Gleiwitz was under siege. The French kept the Poles out of the city but did not drive them away from the outskirts, and only the occasional 'entente train', under Allied control, arrived with supplies. While Willy Guttmann dodged machine-gun fire in the suburbs, the French commandant imposed a futile curfew that allowed him to arrest all sorts of respectable German citizens who peeped out of their doors after nine at night.
Isolated, the town diverted itself with the grand Renzetti romance. Major Giuseppe Renzetti, a handsome Italian officer, had stood up for the German citizenry against the French commandant, and he was already a Gleiwitz hero when he fell in love with the town beauty. This was Susanna, daughter of a leading lawyer who was also the senior figure of the Jewish community. A terrific soap opera ensued. Susanna's family, like most middle-class Jews in Gleiwitz, was devotedly pro-German and felt every kind of gratitude for Renzetti. And yet how could they let their princess, granddaughter of a rabbi, marry a foreign Catholic? It was five years before they consented.
But Renzetti was a Fascist as well as a Catholic. His love of Germany took him to Berlin, where he worked as a secret liaison agent between Mussolini and Hitler's National Socialists as they struggled for power. Renzetti later claimed that he had organised in his own house the meetings that led to the 'Harzburg Front' - the alliance of right-wing parties with the Nazis that eventually brought Hitler to dictatorship. His marriage to Susanna survived. But his father-in-law did not. Humiliated and then deported as a Jew, he died in a Nazi concentration camp.
In Upper Silesia, the Allies managed to arrange a ceasefire, and Poland and Germany submitted to a partition. Gleiwitz found itself just inside the German frontier.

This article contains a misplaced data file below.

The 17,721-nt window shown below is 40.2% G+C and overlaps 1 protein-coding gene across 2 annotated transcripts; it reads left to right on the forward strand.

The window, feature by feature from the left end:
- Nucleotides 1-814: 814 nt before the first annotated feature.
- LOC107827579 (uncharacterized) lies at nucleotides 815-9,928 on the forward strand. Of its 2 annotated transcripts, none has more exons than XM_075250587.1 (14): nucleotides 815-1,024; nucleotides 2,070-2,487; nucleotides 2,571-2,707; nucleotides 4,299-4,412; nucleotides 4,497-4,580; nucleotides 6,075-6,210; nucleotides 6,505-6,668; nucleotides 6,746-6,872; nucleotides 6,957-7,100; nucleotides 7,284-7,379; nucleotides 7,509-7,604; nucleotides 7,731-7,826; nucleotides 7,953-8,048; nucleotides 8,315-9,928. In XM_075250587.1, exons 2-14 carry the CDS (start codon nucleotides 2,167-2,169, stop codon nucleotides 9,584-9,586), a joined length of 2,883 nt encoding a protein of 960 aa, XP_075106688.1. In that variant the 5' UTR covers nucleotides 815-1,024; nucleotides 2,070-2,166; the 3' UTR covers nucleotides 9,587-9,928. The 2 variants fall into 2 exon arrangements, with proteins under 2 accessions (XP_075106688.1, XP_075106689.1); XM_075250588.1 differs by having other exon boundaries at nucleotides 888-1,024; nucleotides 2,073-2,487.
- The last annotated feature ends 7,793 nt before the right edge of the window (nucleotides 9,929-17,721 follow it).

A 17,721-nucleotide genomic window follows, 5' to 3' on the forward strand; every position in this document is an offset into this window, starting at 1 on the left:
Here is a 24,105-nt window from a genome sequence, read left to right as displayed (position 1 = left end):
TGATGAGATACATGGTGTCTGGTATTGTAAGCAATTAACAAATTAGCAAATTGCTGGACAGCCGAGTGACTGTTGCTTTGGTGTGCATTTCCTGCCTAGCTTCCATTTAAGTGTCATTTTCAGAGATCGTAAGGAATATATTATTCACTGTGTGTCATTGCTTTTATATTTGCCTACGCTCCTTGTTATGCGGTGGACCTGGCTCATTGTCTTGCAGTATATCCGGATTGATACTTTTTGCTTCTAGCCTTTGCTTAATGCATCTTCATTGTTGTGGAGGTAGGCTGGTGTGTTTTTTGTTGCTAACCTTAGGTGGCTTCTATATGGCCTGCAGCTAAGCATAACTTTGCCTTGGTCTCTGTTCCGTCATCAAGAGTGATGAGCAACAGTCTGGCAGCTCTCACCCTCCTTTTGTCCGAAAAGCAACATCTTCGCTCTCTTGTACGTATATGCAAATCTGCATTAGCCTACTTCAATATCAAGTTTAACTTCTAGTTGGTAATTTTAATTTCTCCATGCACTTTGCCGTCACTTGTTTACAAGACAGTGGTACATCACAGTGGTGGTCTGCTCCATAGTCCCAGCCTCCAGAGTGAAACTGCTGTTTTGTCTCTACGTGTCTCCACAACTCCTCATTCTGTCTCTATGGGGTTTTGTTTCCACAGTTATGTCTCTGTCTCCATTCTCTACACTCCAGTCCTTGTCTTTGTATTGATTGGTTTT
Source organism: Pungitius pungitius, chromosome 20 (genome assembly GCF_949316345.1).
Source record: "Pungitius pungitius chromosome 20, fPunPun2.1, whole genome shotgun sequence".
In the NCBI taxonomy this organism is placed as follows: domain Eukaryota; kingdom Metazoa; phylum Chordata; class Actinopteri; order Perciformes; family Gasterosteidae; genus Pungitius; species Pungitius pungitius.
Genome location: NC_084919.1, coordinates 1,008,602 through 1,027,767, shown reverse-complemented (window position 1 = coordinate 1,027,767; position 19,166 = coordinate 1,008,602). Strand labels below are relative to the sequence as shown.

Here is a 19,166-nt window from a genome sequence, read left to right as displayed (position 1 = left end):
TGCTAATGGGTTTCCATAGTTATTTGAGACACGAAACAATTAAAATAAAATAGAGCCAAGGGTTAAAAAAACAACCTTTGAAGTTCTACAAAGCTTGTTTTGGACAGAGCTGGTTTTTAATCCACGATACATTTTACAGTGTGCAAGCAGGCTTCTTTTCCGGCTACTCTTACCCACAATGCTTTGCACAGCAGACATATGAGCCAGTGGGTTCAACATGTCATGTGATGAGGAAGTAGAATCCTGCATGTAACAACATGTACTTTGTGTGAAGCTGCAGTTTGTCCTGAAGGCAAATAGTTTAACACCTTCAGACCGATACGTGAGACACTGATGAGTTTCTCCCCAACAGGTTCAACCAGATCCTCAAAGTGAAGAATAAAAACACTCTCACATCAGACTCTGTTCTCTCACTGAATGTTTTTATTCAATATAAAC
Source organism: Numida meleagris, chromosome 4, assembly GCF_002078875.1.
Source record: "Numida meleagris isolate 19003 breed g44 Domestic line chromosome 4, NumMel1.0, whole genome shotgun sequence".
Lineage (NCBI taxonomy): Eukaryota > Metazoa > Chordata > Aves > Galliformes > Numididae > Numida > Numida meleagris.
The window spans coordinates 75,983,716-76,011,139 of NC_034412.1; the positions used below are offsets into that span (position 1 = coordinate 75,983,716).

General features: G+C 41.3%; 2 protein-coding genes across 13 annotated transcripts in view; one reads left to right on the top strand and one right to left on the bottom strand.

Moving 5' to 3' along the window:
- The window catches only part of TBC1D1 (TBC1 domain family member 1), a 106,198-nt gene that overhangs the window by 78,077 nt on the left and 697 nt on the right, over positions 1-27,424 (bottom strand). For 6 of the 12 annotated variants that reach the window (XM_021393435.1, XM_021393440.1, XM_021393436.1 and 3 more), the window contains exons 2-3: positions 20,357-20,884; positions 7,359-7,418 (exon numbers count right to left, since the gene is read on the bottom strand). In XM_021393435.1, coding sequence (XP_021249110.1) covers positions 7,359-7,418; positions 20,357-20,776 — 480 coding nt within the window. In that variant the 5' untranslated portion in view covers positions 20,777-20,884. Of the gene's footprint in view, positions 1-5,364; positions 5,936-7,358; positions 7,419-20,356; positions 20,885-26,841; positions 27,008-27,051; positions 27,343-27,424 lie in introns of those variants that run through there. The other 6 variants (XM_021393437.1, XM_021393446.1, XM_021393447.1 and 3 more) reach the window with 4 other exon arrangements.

Exhaustion, coupled with Allied military force, had stopped the conflict. But this was no happy ending. Neither side accepted the partition line. Fanatical veterans of the German irregulars flocked to Hitler, swearing revenge on France and Poland. In September 1939, the Second World War began in Silesia with the 'Gleiwitz Incident', a fake Polish incursion staged by the Nazis. The Third Reich seized all Upper Silesia, enslaved the Poles and murdered the Jews who had been so loyal to Germany in 1921. In 1945, the Poles annexed all Silesia and expelled the Germans.
Are there lessons in this old tragedy for Bosnia - for the West hesitating on the brink of intervention? Only this: that foreign interference which stops the shooting but constructs no wider settlement only postpones the next round of disaster. Millions died because no general European security pact arose to guarantee Germany's eastern borders.
Intervention by force could stabilise what is left of Bosnia, and reduce or stop the killing. But unless intervention leads to a full-dress Balkan treaty, pulling south-eastern Europe firmly into the responsibilities of Nato and the West, the killing will start again. Dragon's teeth were sown in Silesia. But only the world's negligence allowed them to grow into new armies.Reuse content